Small-Car Interest Surges With Gas PricesBy Dale Buss March 17, 2011
Americans are flocking to smaller cars as gasoline prices bust up through the $3.50-a-gallon mark, just as they have lurched toward fuel efficiency in previous fuel-price run-ups going back for a generation. Both Edmunds.com consideration data and the early-March sales patterns in U.S. automotive showrooms confirm that American consumers rather suddenly are placing much more urgency on fuel economy in their vehicle-purchasing decisions than just a few weeks ago.
Small cars as a portion of overall vehicle consideration on Edmunds.com poked up through the 18-percent level in February, as the average U.S. gasoline price rose to $3.26 a gallon. That was the first time the consideration ratio exceeded 18 percent since it registered nearly 19 percent in March 2008, on its way to a peak of more than 24 percent in June of that year. Gasoline prices peaked at more than $4 a gallon in the summer of 2008.
And small cars comprised 26 percent of U.S. retail sales of vehicles for the first two weeks of this month, up nearly seven percentage points from the identical two-week period a year ago, according to George Pipas, head of U.S. industry analysis for Ford. For January and February of this year, sales in B and C segments were only two percentage points ahead of the same period in 2010. Thats pretty significant, even though the data is still skimpy, Pipas said. Im fairly confident that trend will accelerate, not decelerate, as we move through March.
Added Jessica Caldwell, director of U.S. industry analysis for Edmunds.com: Last year, we saw gas prices rise throughout the year, but the movement was slow and steady. But when theres a shock like this, people go crazy in terms of buying a smaller car.
More Questions Than Answers
This acceleration of interest in smaller cars isnt yet very consequential for the industry. Sales in just about all segments have been rising strongly so far this year; profitability of automakers is improving across the board; and the business is in the midst of a general and pronounced, if unspectacular, recovery in the United States.
But if the small-car trend and gasoline prices continue to surge in tandem, a number of crucial questions will confront automakers: While the industry fleet is far more fuel-economic than three years ago, do automakers have ample supplies of the smallest vehicles that are abruptly in greater demand than they forecasted even recently? Will the Detroit Big Three benefit this time around as they didnt in 2008? Is the U.S. economy growing fast enough to outstrip any drag on the auto industry created by higher fuel prices? Will mid-size segments eventually benefit more than they have so far? At what point will sales of larger vehicles falter? And could the new pattern have permanent effects?
The oil-price shocks of the Seventies helped usher in the era of the Japanese import in the U.S. market, and small cars were their vanguard. American brands tried in vain for decades to make a bigger dent in the segment but were held back by a higher cost structure and the distraction of attending to the much greater profitability of the pick-up truck and sport-utility segments they grew to command.
Still, small cars grabbed more of the business annually for six consecutive years beginning in 2004, their overall hold on the U.S. market rising to 21 percent from 14 percent, according to Pipas. The gasoline-price shock of 2008 was the height of small-car demand during that period. But by last year a long time of relative quiescence of gas prices at around $2.60 to $2.70 a gallon small-car sales declined again. Weve traced the interruption of small-car sales growth last year to a period of very benign gas prices, Pipas said. People forgot how volatile gas prices could be.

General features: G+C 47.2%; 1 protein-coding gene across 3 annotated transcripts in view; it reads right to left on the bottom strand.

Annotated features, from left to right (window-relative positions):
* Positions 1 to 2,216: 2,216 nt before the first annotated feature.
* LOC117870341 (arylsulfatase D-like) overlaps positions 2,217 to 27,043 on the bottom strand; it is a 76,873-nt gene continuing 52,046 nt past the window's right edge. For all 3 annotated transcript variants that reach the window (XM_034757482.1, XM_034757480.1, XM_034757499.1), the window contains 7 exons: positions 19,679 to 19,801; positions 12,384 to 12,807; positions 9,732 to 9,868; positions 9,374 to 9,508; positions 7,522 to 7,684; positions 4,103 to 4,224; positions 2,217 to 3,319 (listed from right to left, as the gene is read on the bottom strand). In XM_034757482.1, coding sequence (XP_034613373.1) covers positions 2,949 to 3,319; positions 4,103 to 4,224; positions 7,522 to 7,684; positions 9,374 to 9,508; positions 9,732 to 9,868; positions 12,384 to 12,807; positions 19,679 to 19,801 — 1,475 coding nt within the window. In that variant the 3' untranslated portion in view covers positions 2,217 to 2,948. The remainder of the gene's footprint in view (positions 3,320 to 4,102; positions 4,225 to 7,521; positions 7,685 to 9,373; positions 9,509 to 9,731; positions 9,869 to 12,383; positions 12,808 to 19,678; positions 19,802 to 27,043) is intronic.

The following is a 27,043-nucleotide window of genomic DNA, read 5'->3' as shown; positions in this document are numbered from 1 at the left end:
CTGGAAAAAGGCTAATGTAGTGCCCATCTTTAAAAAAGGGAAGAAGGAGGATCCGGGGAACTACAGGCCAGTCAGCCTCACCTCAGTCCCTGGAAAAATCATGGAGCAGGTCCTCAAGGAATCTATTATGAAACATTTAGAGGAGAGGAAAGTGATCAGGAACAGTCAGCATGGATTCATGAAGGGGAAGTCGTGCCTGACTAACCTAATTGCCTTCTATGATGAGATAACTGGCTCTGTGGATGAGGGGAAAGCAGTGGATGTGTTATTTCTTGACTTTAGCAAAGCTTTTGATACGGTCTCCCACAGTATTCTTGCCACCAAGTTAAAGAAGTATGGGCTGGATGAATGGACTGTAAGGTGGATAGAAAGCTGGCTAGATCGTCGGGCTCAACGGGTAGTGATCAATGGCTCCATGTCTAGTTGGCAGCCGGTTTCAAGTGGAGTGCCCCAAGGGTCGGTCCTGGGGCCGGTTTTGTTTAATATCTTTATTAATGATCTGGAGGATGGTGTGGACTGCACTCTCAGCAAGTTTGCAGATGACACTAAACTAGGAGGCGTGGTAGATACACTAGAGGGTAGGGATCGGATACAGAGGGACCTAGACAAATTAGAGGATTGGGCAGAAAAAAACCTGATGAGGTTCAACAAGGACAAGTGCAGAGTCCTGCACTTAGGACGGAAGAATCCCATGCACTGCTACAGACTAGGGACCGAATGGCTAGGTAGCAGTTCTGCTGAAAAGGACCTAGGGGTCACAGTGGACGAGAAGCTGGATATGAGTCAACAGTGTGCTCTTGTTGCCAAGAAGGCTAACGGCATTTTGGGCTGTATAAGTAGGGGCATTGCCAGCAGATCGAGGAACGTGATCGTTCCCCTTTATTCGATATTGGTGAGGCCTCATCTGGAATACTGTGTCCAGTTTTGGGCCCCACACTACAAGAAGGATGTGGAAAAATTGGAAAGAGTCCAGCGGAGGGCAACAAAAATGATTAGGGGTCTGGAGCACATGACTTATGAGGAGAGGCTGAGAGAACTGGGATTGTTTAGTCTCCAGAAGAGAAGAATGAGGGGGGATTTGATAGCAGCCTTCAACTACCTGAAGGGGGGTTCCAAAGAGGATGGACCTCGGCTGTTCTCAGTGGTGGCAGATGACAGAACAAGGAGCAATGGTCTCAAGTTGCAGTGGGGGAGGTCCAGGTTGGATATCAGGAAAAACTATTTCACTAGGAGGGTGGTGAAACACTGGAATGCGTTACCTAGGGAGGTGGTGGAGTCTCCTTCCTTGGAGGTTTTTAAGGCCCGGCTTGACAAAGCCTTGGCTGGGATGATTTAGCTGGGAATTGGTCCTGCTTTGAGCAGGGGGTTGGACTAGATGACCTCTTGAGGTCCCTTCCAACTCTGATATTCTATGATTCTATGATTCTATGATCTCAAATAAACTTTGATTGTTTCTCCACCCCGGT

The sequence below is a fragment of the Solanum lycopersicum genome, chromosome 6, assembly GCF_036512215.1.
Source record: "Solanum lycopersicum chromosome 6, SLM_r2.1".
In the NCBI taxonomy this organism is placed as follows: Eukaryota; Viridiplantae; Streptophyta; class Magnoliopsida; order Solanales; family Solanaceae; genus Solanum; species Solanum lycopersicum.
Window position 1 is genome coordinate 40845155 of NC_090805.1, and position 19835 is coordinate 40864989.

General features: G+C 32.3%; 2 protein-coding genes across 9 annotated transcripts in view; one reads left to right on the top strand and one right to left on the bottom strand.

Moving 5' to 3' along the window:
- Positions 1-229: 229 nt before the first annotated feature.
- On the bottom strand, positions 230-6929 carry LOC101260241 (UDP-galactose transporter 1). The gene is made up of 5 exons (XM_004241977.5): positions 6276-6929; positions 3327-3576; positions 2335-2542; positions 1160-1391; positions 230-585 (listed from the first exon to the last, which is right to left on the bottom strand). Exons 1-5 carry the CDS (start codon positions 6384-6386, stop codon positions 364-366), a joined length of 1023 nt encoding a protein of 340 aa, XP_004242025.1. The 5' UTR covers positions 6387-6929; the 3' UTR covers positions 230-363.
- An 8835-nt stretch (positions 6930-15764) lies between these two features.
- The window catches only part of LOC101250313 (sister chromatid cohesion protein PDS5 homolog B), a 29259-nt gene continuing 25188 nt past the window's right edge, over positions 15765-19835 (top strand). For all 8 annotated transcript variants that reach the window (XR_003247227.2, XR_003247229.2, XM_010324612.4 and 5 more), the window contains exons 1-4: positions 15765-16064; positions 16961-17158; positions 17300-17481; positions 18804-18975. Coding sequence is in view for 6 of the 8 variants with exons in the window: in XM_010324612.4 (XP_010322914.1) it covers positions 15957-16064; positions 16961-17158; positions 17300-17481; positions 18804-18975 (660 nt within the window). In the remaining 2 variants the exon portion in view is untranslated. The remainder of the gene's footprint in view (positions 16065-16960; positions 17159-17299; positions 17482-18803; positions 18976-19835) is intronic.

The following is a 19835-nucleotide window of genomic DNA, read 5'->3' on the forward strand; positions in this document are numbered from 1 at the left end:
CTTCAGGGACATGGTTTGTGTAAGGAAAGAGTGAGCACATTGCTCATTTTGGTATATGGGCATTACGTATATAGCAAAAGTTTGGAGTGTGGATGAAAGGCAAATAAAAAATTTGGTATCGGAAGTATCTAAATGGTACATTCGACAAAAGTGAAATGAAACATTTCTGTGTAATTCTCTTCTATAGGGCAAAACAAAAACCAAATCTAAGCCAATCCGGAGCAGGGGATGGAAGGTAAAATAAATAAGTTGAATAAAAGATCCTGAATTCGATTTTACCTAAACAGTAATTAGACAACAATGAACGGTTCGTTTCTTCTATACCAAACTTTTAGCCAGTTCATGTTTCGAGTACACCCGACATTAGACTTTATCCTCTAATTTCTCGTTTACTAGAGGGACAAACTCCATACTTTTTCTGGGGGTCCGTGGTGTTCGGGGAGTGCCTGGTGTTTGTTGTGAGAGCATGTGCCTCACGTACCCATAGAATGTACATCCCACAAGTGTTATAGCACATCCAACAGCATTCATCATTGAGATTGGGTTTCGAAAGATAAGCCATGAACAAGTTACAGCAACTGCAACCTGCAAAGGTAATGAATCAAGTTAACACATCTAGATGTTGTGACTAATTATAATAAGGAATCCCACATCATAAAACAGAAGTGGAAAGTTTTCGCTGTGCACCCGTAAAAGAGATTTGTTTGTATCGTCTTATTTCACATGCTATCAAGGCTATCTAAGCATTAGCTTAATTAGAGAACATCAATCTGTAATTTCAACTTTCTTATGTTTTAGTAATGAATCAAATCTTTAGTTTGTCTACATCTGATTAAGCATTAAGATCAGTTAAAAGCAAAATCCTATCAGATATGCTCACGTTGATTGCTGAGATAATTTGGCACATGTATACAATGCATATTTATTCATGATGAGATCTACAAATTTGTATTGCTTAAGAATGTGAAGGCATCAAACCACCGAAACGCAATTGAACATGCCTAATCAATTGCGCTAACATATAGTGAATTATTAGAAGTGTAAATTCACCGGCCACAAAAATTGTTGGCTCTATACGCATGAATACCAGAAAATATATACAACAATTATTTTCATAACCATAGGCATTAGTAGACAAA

By late last year, however, Americans and the auto industry were remembering. Gasoline prices began creeping up during the third quarter as oil traders began factoring in a gathering global economic recovery and the certainty of ever-rising demand in developing economies including China and India.
Fast-forward to the last few weeks, as unrest in the Middle East has spiked gasoline prices above $3.50 much more quickly than economists had expected before they could account for such instability in the worlds biggest oil-producing region.
The earthquake in Japan is another wild card that world oil markets will be digesting uneasily this week. Already, it is credited with reducing gas prices in the U.S. because economic activity in Japan has slowed in the wake of the disaster. And yet, in the medium- and long term, the crisis will make the worlds third-largest economy more reliant on oil imports as it struggles with damage at its nuclear power plants.
Are automakers prepared to take advantage? There are lots more small-car models than three years ago. Beyond rising gas prices, that factor alone is creating some interest in the segment, Pipas said.
Toyota, Honda and Hyundai are among the Asian brands ready to take even more advantage with new or improved small-car offerings that launched recently or are in the pipeline for later this year, including the Kia Optima, Honda Civic and Toyota Corolla. Toyotas Prius hybrid has been enjoying much-increased demand since December.
Is Detroit Ready?
Are the domestic Big Three going to be able to likewise capitalize on the small-car opportunity du jour? Theyre definitely better off than they were three years ago, Caldwell said. What will hurt brands like Chevy and Ford are perceptions more than the actual vehicles. People dont think of them intuitively for small cars. They tend to think of Japanese imports, and of Asian imports in general, because thats what weve been trained to think over the past few decades.